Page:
Dress For Success CEO Joi Gordon Built Her Career By Staying Put At A Nonprofit She Loves
About 20 years ago, Joi Gordon was armed with a law degree and found herself working for the DA’s office in Bronx, New York in order to add some legal experience to her resume. Soon, she was looking for a way out. “It wasn’t in my heart to be a lawyer,” she says.
Now, she’s 17 years into a career with Dress for Success, the organization best known for outfitting female job seekers looking to get a toehold in the workforce. But Dress for Success isn’t just getting suits to women who need them for job interviews. The organization, according to a mission statement that Gordon has revamped during her tenure, seeks to “promote the economic independence of disadvantaged women by providing professional attire, a network of support, and career development tools to help them thrive in work and in life.” We saw that mission in action last month when Dress for Success hosted a “Power Breakfast” at the New York Stock Exchange to promote its financial literacy program.
Dress for Success has a presence in 125 cities across 15 countries, serving 65,000 clients around the globe. The organization works with women who find themselves in homeless shelters, coping with domestic violence, and in need of skills to find a job. The majority of the women who come to the organization are between the ages of 18 and 38; 70 percent are single mothers, many with more than one child. In the US, more than 70 percent of the group’s clients are women of color, and many of those women are African American.
Gordon began as a donor, then moved on to become a board member at a time when they were looking for a lawyer to join. She was asked to eventually run the New York office as the organization began branching out into other countries.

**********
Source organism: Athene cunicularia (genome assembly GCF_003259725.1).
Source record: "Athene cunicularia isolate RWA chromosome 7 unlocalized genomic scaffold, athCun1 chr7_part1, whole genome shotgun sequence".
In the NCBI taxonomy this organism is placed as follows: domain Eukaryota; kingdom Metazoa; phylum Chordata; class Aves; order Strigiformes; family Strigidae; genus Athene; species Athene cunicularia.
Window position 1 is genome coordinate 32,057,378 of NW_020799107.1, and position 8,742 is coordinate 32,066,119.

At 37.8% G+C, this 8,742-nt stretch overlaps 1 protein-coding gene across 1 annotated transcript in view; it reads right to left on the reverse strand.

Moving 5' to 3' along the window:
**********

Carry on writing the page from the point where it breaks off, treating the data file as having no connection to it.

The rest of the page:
“I fell in love with the mission of the organization,” Gordon told MadameNoire Business during an interview. “I would just light up when I talked about it. I just knew this was the right thing to do.”
When she first started working with the organization, it was located in a basement in Greenwich Village. As Dress for Success has grown, so has Gordon’s career with the nonprofit, such that she’s worked her way to the top. While many people can’t wait to get settled into an company and then pull up stakes to move on to the next, Gordon says the opportunities with her organization have been plentiful.
“We’re so much more than clothing,” she said. “We’re helping our woman be her best self in her work and her life. It’s still fresh and there is a lot of opportunity for growth.” She started with the organization when it was two years in. Watching it grow — and facilitating with that growth — has provided her with an education beyond her law degree, helping her to understand what it means to run an international organization.
“Sometimes people are so impatient about their careers,” Gordon told us, offering advice to others looking to grow their careers. “There’s something to be said for having a sense of loyalty to the company you work for. The grass isn’t always greener.”